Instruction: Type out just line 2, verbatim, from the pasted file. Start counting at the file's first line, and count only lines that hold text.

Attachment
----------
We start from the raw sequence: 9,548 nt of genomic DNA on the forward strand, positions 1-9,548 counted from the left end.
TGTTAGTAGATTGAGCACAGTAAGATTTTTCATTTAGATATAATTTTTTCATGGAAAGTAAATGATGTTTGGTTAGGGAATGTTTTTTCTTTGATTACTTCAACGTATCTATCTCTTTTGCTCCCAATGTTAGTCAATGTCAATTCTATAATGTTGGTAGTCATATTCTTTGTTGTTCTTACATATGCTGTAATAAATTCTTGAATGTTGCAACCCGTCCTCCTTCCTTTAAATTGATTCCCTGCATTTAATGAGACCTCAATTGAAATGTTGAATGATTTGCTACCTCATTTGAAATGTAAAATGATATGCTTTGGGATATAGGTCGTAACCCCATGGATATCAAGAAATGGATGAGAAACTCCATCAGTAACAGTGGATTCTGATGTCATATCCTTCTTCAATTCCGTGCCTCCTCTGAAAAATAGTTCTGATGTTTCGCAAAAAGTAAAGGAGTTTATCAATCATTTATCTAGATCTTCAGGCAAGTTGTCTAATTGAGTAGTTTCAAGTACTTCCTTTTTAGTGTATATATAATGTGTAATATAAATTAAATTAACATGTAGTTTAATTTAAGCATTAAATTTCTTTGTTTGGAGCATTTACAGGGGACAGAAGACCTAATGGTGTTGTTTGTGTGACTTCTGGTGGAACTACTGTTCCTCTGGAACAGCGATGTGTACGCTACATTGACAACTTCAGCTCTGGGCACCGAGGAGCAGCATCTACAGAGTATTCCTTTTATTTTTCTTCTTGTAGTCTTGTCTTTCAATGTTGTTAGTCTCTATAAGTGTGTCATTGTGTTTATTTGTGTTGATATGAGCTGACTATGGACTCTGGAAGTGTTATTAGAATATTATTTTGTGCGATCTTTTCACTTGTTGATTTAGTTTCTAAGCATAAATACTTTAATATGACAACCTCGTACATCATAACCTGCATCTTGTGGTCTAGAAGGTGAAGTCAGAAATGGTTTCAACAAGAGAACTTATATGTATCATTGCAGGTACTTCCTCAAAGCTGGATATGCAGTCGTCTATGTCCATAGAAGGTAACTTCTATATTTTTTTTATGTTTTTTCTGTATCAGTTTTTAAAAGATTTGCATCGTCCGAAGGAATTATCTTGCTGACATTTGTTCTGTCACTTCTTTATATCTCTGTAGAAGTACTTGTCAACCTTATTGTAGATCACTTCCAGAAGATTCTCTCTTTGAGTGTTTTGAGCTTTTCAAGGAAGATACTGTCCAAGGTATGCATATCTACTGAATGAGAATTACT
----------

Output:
TGTTAGTAGATTGAGCACAGTAAGATTTTTCATTTAGATATAATTTTTTCATGGAAAGTAAATGATGTTTGGTTAGGGAATGTTTTTTCTTTGATTACTTCAACGTATCTATCTCTTTTGCTCCCAATGTTAGTCAATGTCAATTCTATAATGTTGGTAGTCATATTCTTTGTTGTTCTTACATATGCTGTAATAAATTCTTGAATGTTGCAACCCGTCCTCCTTCCTTTAAATTGATTCCCTGCATTTAATGAGACCTCAATTGAAATGTTGAATGATTTGCTACCTCATTTGAAATGTAAAATGATATGCTTTGGGATATAGGTCGTAACCCCATGGATATCAAGAAATGGATGAGAAACTCCATCAGTAACAGTGGATTCTGATGTCATATCCTTCTTCAATTCCGTGCCTCCTCTGAAAAATAGTTCTGATGTTTCGCAAAAAGTAAAGGAGTTTATCAATCATTTATCTAGATCTTCAGGCAAGTTGTCTAATTGAGTAGTTTCAAGTACTTCCTTTTTAGTGTATATATAATGTGTAATATAAATTAAATTAACATGTAGTTTAATTTAAGCATTAAATTTCTTTGTTTGGAGCATTTACAGGGGACAGAAGACCTAATGGTGTTGTTTGTGTGACTTCTGGTGGAACTACTGTTCCTCTGGAACAGCGATGTGTACGCTACATTGACAACTTCAGCTCTGGGCACCGAGGAGCAGCATCTACAGAGTATTCCTTTTATTTTTCTTCTTGTAGTCTTGTCTTTCAATGTTGTTAGTCTCTATAAGTGTGTCATTGTGTTTATTTGTGTTGATATGAGCTGACTATGGACTCTGGAAGTGTTATTAGAATATTATTTTGTGCGATCTTTTCACTTGTTGATTTAGTTTCTAAGCATAAATACTTTAATATGACAACCTCGTACATCATAACCTGCATCTTGTGGTCTAGAAGGTGAAGTCAGAAATGGTTTCAACAAGAGAACTTATATGTATCATTGCAGGTACTTCCTCAAAGCTGGATATGCAGTCGTCTATGTCCATAGAAGGTAACTTCTATATTTTTTTTATGTTTTTTCTGTATCAGTTTTTAAAAGATTTGCATCGTCCGAAGGAATTATCTTGCTGACATTTGTTCTGTCACTTCTTTATATCTCTGTAGAAGTACTTGTCAACCTTATTGTAGATCACTTCCAGAAGATTCTCTCTTTGAGTGTTTTGAGCTTTTCAAGGAAGATACTGTCCAAGGTATGCATATCTACTGAATGAGAATTACT